10 Great Books on Preaching

While it’s true that the only way to actually improve as a preacher is to preach – over and over again – it is true that reading about preaching can also provide considerable help in sharpening one’s skills. So, with that in mind, I offer, in chronological order, the following recommendations, each with a sample quote from the book:

Preaching and Preachers, Martyn Lloyd-Jones (1971).  If people can listen to us without becoming anxious about themselves or reflecting on themselves, we have not been preaching.” (56).

Between Two Worlds, John Stott (1982). “I have always found it helpful to do as much of my sermon preparation as possible on my knees, with the Bible open before me, in prayerful study.” (222).

Preaching With Purpose, Jay Adams (1982). “The lecturer speaks about the Bible; the pastoral preacher speaks from the Bible about the congregation. He tells them what God wants from them.” (43).

The Supremacy of God in Preaching, John Piper (1990). “Gladness and gravity should be woven together in the life and preaching of a pastor in such a way as to sober the careless soul and sweeten the burdens of the saints.” (59).

Christ-Centered Preaching, Bryan Chapell (1994). “Although the degree of homiletical skill will vary, God promises to perform his purposes through all who faithfully proclaim his truth . . . You may never hear the accolades of the world or pastor a church of thousands, but a life of godliness combined with clear explanations of Scripture’s saving and sanctifying graces engages the power of the Spirit for the glory of God.” (32).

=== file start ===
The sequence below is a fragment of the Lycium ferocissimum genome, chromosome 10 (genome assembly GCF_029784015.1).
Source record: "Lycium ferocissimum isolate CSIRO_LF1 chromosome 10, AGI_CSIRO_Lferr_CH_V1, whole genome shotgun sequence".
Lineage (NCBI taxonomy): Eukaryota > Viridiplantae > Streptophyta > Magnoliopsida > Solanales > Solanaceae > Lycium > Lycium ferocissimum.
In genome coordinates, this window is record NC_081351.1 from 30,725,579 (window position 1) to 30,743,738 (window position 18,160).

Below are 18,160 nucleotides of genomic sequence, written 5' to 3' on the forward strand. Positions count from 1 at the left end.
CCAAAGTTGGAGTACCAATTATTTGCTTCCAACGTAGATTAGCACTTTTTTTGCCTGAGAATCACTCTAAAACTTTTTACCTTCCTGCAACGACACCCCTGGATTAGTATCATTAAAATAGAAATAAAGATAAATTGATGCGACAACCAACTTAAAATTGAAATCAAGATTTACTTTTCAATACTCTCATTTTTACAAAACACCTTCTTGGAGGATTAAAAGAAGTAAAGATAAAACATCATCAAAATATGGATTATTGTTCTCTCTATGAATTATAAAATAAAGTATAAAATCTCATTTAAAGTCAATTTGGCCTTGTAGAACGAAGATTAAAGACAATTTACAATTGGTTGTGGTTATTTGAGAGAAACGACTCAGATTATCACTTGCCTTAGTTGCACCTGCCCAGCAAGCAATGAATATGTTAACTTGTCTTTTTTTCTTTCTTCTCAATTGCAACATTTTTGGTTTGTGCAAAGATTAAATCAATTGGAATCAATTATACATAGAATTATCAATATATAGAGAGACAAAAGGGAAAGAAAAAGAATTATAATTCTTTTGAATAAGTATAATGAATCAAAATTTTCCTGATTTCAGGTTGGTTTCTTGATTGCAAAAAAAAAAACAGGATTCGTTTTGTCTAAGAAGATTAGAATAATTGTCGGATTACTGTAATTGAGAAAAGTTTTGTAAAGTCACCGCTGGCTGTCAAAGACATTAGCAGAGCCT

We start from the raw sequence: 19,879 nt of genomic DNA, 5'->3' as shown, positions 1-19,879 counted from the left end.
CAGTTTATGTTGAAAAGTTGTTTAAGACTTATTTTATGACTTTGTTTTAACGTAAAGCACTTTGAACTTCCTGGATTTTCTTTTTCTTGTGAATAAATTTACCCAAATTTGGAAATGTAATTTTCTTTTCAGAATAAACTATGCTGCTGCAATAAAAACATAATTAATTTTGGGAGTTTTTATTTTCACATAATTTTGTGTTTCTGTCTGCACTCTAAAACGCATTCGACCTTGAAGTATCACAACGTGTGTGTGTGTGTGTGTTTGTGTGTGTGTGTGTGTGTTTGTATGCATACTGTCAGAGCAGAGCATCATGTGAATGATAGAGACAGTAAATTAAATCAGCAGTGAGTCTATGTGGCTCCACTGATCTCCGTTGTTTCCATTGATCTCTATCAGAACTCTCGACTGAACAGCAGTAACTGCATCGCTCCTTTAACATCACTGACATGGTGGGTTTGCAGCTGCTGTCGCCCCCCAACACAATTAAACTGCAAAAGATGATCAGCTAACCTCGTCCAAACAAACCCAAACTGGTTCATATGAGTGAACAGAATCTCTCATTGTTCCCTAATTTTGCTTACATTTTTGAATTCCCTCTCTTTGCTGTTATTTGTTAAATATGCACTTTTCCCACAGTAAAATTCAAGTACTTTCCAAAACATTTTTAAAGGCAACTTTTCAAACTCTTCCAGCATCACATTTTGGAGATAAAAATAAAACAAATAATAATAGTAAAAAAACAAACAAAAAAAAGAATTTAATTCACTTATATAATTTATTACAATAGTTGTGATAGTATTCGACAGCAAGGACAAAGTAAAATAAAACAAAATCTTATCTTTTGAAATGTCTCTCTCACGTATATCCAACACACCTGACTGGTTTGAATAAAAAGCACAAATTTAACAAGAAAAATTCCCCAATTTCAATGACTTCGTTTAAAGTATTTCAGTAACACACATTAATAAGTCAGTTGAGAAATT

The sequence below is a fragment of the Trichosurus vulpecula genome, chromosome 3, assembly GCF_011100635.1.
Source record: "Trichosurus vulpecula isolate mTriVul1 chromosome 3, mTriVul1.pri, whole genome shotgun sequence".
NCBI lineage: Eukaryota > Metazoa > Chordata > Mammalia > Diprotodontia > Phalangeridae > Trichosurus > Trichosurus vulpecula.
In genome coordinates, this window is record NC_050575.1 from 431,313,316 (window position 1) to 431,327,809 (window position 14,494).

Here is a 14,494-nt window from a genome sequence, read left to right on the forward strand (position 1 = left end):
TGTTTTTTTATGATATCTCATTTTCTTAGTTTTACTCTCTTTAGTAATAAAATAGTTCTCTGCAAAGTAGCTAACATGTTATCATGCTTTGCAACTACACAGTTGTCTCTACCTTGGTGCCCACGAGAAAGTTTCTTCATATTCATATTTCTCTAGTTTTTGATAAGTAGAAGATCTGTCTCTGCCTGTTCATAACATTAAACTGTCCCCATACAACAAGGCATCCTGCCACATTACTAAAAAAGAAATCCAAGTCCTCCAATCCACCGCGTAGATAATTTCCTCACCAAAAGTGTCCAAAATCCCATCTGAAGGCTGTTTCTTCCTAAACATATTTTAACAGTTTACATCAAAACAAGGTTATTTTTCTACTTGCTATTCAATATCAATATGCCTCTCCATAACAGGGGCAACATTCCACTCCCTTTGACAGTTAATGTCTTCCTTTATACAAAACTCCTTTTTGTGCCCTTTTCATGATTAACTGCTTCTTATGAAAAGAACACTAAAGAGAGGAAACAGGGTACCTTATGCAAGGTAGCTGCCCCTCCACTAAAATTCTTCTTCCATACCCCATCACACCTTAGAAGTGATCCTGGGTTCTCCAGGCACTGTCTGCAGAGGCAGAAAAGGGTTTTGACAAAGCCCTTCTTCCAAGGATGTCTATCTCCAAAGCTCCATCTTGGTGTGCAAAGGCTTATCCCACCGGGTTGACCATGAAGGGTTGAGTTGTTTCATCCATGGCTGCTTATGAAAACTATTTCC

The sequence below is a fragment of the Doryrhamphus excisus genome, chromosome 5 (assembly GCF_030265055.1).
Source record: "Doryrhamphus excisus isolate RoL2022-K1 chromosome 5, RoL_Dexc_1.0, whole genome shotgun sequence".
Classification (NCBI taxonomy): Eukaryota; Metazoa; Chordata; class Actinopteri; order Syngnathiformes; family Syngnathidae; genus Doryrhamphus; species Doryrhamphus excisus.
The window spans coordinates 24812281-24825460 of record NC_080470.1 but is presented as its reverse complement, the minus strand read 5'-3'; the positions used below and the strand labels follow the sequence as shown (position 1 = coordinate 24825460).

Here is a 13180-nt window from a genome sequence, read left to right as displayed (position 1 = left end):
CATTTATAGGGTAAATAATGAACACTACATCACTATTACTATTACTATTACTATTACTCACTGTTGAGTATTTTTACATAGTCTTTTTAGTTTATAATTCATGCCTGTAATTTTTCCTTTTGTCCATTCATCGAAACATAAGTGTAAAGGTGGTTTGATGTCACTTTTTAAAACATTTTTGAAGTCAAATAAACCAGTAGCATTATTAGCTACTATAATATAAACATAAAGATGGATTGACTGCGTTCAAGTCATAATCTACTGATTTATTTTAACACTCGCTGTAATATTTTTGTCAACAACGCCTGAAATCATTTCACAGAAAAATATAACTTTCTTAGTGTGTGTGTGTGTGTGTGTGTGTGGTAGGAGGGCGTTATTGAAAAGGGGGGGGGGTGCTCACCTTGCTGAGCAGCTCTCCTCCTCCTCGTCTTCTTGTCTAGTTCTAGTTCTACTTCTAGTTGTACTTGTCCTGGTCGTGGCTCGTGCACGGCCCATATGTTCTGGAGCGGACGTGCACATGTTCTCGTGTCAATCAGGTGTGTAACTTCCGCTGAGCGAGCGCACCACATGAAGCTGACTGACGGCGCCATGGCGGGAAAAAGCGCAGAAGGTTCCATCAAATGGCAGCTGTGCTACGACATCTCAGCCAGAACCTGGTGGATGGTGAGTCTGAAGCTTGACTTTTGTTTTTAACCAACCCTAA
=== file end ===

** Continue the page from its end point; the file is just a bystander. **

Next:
Spirit Empowered Preaching, Arturo Azurdia (1998). “God will have no competitors. For this reason, He manifests His power through weakness. It is, therefore, incumbent upon the gospel preacher to recognize the overpowering nature of his inabilities.” (146).

Communicating for a Change, Andy Stanley (2006). “Having too much to say has almost the same effect as saying nothing.” (142).

The Priority of Preaching, Christopher Ash (2009). “Those who think this doctrine of authority puffs up the preacher have not begun to feel the sheer terror of being a preacher . . . No preacher who wants to be in the pulpit ought to be in the pulpit. Nobody who likes the limelight ought to be a preacher.” (42).

Well-Driven Nails – The Power of Finding Your Own Voice, Byron Yawn (2010). “When you are free from your people’s smiles and frowns, you are at liberty to be an instrument of blessing to them.” (35).

Saving Eutychus – How to Preach God’s Word and Keep People Awake, Gary Miller and Phil Campbell (2013).  “Don’t flinch at the point of application. Don’t be timid. There’s nothing duller than a dishwater preacher. But always mix boldness with grace. It’s important to say what you mean, without being mean in what you say.” (73).